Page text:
Smuts has a singular advantage over Pearson as she is still happily and vigorously with us. But if you look into the detail and depths of her legislative and constitutional achievements, those words provide an apt and living tribute to her accomplishments.

• On the second question, Smuts and I probably had as many disagreements as we had meetings of the mind. But when she and I and other colleagues clashed with her, it was always about a big issue, not about personal slight. In a political world where disagreement and dissent are often a synonym for disloyalty, I can attest to the fact that not once did Smuts ever advance a point to gain personal advantage or ingratiate herself with the leadership. But she always advanced her view, often in the teeth of immense resistance. When I think back to the most difficult days of survival for this party and its cause, when Smuts and I were two of the surviving seven MPs after 1994, I never had to watch my back as leader, because she always had it covered.

And when fortune or the electorate smiled much more favourably upon us in 1999, she took not just a front rank in the caucus of the official opposition and Parliament, but provided a role model to new and inexperienced MPs, a mentoring role she continued to play after 2004 and 2009. And as this party expands further in size after the May 7 election, new MPs would do well to emulate another of Smuts’s attributes when the party machine makes demands of its MPs and reduces the role of the individual legislator to a sort of glorified constituency manager. It is this: there are two types of politicians. You can either be a weather vane or a signpost. If you are the former, you will twist in the wind, depend for your key adviser on the last person you spoke to and try to suck up to those in power and trim your sails to the prevailing winds. That is the easy path of least resistance, but it usually leads, over time, downhill. Or you can be the rarer bird in the political aviary, a signpost, which does not bend to the vagaries of the moment but stands for a cause greater than personal advancement or temporary vote-winning, for an enduring set of principles and beliefs. Beyond argument, Smuts belongs in the second category.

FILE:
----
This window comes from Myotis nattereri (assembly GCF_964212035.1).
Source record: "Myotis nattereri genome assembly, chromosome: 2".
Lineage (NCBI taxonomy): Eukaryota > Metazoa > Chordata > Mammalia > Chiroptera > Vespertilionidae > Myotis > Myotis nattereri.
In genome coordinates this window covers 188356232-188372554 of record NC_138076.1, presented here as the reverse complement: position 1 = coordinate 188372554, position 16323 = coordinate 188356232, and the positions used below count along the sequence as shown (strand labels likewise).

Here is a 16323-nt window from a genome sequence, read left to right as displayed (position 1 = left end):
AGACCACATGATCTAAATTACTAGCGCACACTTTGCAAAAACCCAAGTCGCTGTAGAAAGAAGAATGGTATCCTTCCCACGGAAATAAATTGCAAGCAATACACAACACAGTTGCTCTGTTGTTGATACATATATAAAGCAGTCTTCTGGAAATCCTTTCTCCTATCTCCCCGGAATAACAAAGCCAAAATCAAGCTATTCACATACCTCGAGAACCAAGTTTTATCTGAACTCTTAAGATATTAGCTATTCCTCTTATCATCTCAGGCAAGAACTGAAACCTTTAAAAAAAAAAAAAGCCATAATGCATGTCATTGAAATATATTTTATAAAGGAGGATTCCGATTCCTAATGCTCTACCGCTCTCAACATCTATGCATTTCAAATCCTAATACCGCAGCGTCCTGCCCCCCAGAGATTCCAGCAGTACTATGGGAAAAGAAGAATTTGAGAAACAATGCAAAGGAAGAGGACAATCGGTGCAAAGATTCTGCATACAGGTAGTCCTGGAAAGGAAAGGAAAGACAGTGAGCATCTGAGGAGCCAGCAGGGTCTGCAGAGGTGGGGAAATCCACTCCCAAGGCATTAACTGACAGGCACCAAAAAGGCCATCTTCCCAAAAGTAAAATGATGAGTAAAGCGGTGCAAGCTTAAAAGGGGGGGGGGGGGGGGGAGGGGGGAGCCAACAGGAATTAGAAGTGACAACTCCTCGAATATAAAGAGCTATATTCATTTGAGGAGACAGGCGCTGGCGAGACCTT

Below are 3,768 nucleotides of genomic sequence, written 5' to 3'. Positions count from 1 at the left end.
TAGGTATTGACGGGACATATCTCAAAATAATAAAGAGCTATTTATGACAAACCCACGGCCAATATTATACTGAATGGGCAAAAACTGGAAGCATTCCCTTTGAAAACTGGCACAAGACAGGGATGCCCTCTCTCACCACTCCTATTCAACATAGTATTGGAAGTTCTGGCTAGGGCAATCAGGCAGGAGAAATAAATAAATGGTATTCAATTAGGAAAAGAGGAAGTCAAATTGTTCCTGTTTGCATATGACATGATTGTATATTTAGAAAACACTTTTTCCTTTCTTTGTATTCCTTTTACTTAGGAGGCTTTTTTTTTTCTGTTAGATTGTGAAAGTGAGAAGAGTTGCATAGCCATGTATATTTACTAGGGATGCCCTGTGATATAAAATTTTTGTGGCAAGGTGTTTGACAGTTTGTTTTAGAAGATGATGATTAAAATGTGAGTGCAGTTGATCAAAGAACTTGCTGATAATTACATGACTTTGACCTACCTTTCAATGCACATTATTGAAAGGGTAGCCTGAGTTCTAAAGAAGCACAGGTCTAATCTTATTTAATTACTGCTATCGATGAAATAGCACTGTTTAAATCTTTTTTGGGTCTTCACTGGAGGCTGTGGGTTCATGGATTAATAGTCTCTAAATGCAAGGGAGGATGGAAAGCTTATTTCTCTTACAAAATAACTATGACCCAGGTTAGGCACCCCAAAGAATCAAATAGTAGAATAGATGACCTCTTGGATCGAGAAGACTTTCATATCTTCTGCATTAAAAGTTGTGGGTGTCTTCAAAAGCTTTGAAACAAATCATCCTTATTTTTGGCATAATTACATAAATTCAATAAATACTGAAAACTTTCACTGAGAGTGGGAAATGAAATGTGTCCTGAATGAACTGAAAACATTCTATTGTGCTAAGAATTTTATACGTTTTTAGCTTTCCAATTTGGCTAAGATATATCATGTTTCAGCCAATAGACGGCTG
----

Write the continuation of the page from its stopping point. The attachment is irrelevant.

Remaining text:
• The answer to the third question appears to be a contradiction of the second answer, but on examination it is not. Because, although Smuts always stood for principle, she adapted them to meet the dramatically changed circumstance we lived through. Whether it was the modernisation of old Afrikaans institutions such as her alma mater, the University of Stellenbosch, or the placement of second- and third-generation rights in the constitution, Smuts was a modernist. And so, to create a liberal and democratic state of meaning to the bulk of South Africans, you had to, in her view, make it relevant beyond the traditional and narrow confines of simply containing the power of the state, important though that is.

But I don’t want to simply reflect a worthy political life of high achievement and no light-heartedness. Smuts can be uproariously funny. I leave you with two nuggets I can repeat in public. On the 1996 local government election day in Cape Town, Smuts and I were visiting the Fernwood polling station. Our reception from voters was very muted and Smuts waspishly observed to me: "Ja. You know why those people were looking at their shoes instead of at us?" "No, why?" I responded. "Because they know they should be voting for us, but actually they are going to be voting for someone else."

Around the same time, we were having a tiresome debate in Parliament about the underperformance and maladministration of the Gender Commission — a chapter 9 institution, then, as now, of some constitutional importance but, in practice, of unsurpassed uselessness. The chair of the commission came to Parliament and demanded a larger budget. Smuts’s response was classic: "You don’t need more money; you need a good brain between your ears and a good pen to write with!"

Although we associate her with the southern suburbs and much of her public life has been conducted in English, it is worth recording that she is "’n trotse Vrystater" of origin and her mother tongue is Afrikaans. So allow me to conclude with one of the great poems from the canon of Eugene Marias:

’n Druppel gal is in die soetste wyn;
’n traan is op elk’ vrolik snaar,
In elke lag ’n sug van pyn,
In elke roos ’n dowwe blaar.

• This is an edited version of a speech by Leon at Bishops (Diocesan College) on Sunday night.